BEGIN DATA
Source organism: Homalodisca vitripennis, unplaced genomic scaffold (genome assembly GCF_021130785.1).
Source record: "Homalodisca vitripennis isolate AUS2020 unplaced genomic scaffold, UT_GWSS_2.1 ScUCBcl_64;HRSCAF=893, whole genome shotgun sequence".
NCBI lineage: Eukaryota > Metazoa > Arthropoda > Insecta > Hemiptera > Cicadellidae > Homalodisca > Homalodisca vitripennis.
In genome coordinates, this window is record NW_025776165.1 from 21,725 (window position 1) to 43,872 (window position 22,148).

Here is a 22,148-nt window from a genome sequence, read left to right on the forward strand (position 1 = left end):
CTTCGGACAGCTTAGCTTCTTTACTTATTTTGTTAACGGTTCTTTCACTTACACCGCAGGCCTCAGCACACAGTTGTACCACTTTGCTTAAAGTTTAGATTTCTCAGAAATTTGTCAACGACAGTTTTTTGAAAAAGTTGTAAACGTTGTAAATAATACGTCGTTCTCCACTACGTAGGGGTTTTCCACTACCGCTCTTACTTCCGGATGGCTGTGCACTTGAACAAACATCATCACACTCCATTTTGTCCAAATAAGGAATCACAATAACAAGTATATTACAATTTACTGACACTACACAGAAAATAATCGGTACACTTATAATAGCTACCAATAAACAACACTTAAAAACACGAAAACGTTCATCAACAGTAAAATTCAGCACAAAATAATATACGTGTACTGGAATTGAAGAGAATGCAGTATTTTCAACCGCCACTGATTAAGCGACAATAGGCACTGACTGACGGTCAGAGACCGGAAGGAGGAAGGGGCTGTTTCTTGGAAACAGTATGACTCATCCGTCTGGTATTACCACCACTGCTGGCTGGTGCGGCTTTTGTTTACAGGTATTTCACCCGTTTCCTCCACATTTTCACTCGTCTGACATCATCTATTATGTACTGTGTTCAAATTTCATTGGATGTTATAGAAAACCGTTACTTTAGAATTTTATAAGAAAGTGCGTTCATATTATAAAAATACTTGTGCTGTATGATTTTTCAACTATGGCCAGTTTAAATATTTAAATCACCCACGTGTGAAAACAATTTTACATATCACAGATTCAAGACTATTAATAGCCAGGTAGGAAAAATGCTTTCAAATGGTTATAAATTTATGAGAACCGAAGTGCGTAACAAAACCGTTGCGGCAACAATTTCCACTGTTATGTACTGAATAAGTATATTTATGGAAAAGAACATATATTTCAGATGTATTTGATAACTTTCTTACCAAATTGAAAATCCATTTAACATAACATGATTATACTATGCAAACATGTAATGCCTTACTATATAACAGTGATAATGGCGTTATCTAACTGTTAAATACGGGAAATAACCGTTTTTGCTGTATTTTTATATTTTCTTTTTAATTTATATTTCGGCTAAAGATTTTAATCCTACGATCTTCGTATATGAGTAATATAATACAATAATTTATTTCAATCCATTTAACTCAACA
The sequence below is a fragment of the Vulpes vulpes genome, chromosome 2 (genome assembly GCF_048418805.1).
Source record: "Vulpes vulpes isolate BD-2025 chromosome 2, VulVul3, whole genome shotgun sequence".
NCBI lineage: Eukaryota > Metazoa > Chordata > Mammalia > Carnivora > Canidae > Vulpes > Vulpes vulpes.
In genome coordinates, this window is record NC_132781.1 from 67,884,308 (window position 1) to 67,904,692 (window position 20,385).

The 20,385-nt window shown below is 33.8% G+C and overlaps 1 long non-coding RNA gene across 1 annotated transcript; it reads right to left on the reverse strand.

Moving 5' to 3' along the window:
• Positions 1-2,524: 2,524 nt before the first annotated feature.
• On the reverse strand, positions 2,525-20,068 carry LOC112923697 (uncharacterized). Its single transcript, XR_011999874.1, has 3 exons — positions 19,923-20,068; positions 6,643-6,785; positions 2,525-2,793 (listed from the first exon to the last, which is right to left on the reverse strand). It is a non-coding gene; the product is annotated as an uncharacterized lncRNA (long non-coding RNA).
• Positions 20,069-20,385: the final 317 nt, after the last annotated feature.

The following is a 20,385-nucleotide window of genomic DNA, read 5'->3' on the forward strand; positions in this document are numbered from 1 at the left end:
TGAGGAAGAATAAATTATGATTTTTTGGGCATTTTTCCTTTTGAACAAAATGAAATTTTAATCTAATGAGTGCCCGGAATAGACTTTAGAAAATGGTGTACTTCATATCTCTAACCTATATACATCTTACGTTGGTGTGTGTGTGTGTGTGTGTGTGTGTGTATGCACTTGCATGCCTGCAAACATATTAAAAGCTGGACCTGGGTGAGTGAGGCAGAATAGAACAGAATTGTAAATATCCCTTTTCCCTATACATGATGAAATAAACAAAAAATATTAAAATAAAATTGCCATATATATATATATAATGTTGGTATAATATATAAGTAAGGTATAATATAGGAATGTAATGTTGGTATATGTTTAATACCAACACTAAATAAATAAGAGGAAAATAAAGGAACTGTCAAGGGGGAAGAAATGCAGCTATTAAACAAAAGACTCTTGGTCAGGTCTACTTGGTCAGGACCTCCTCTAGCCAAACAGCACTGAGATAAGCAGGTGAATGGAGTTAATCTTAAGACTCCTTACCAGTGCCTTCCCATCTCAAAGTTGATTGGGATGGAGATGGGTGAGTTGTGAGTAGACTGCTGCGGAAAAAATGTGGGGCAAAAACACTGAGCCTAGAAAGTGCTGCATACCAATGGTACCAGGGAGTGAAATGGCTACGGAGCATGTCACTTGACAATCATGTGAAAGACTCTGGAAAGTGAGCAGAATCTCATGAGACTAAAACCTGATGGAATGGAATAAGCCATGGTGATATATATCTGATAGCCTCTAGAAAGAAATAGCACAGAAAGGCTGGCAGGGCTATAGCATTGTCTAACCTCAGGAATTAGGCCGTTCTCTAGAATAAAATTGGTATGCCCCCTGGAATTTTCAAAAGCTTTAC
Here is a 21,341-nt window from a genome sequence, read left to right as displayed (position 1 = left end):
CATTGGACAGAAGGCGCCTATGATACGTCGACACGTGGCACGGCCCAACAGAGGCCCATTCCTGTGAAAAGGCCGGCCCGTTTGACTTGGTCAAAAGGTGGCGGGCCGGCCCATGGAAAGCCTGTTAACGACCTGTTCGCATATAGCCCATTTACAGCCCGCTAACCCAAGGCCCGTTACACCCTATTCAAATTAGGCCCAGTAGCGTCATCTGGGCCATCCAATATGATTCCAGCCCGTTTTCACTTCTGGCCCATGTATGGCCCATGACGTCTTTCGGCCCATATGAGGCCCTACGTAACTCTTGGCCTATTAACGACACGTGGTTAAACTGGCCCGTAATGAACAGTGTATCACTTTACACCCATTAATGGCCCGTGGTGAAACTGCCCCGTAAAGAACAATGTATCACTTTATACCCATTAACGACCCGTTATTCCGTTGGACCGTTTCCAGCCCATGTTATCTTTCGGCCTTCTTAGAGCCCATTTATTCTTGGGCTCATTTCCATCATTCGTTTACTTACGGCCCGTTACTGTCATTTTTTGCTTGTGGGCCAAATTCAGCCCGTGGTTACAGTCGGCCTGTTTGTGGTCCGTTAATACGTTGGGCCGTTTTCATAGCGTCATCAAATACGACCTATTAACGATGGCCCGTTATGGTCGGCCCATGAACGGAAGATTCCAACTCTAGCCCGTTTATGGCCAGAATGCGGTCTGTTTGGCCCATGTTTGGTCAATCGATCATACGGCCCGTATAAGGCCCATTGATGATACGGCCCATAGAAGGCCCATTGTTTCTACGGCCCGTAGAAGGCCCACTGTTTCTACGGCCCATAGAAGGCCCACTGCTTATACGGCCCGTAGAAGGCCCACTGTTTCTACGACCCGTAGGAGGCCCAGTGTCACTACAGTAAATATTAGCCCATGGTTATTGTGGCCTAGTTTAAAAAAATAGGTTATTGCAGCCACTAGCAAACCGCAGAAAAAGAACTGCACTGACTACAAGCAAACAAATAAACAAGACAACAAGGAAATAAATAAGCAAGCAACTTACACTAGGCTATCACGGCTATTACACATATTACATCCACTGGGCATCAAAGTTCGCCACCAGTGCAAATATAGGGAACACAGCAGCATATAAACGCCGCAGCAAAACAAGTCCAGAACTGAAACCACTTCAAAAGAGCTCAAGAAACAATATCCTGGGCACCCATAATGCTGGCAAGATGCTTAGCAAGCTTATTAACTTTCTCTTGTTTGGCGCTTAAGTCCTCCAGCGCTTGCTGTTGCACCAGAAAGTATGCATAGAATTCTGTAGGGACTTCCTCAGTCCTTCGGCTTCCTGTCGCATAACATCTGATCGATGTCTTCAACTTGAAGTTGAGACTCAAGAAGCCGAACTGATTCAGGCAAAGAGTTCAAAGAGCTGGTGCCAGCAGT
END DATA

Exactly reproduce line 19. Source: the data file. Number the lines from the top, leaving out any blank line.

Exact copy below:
CATTGGACAGAAGGCGCCTATGATACGTCGACACGTGGCACGGCCCAACAGAGGCCCATTCCTGTGAAAAGGCCGGCCCGTTTGACTTGGTCAAAAGGTGGCGGGCCGGCCCATGGAAAGCCTGTTAACGACCTGTTCGCATATAGCCCATTTACAGCCCGCTAACCCAAGGCCCGTTACACCCTATTCAAATTAGGCCCAGTAGCGTCATCTGGGCCATCCAATATGATTCCAGCCCGTTTTCACTTCTGGCCCATGTATGGCCCATGACGTCTTTCGGCCCATATGAGGCCCTACGTAACTCTTGGCCTATTAACGACACGTGGTTAAACTGGCCCGTAATGAACAGTGTATCACTTTACACCCATTAATGGCCCGTGGTGAAACTGCCCCGTAAAGAACAATGTATCACTTTATACCCATTAACGACCCGTTATTCCGTTGGACCGTTTCCAGCCCATGTTATCTTTCGGCCTTCTTAGAGCCCATTTATTCTTGGGCTCATTTCCATCATTCGTTTACTTACGGCCCGTTACTGTCATTTTTTGCTTGTGGGCCAAATTCAGCCCGTGGTTACAGTCGGCCTGTTTGTGGTCCGTTAATACGTTGGGCCGTTTTCATAGCGTCATCAAATACGACCTATTAACGATGGCCCGTTATGGTCGGCCCATGAACGGAAGATTCCAACTCTAGCCCGTTTATGGCCAGAATGCGGTCTGTTTGGCCCATGTTTGGTCAATCGATCATACGGCCCGTATAAGGCCCATTGATGATACGGCCCATAGAAGGCCCATTGTTTCTACGGCCCGTAGAAGGCCCACTGTTTCTACGGCCCATAGAAGGCCCACTGCTTATACGGCCCGTAGAAGGCCCACTGTTTCTACGACCCGTAGGAGGCCCAGTGTCACTACAGTAAATATTAGCCCATGGTTATTGTGGCCTAGTTTAAAAAAATAGGTTATTGCAGCCACTAGCAAACCGCAGAAAAAGAACTGCACTGACTACAAGCAAACAAATAAACAAGACAACAAGGAAATAAATAAGCAAGCAACTTACACTAGGCTATCACGGCTATTACACATATTACATCCACTGGGCATCAAAGTTCGCCACCAGTGCAAATATAGGGAACACAGCAGCATATAAACGCCGCAGCAAAACAAGTCCAGAACTGAAACCACTTCAAAAGAGCTCAAGAAACAATATCCTGGGCACCCATAATGCTGGCAAGATGCTTAGCAAGCTTATTAACTTTCTCTTGTTTGGCGCTTAAGTCCTCCAGCGCTTGCTGTTGCACCAGAAAGTATGCATAGAATTCTGTAGGGACTTCCTCAGTCCTTCGGCTTCCTGTCGCATAACATCTGATCGATGTCTTCAACTTGAAGTTGAGACTCAAGAAGCCGAACTGATTCAGGCAAAGAGTTCAAAGAGCTGGTGCCAGCAGT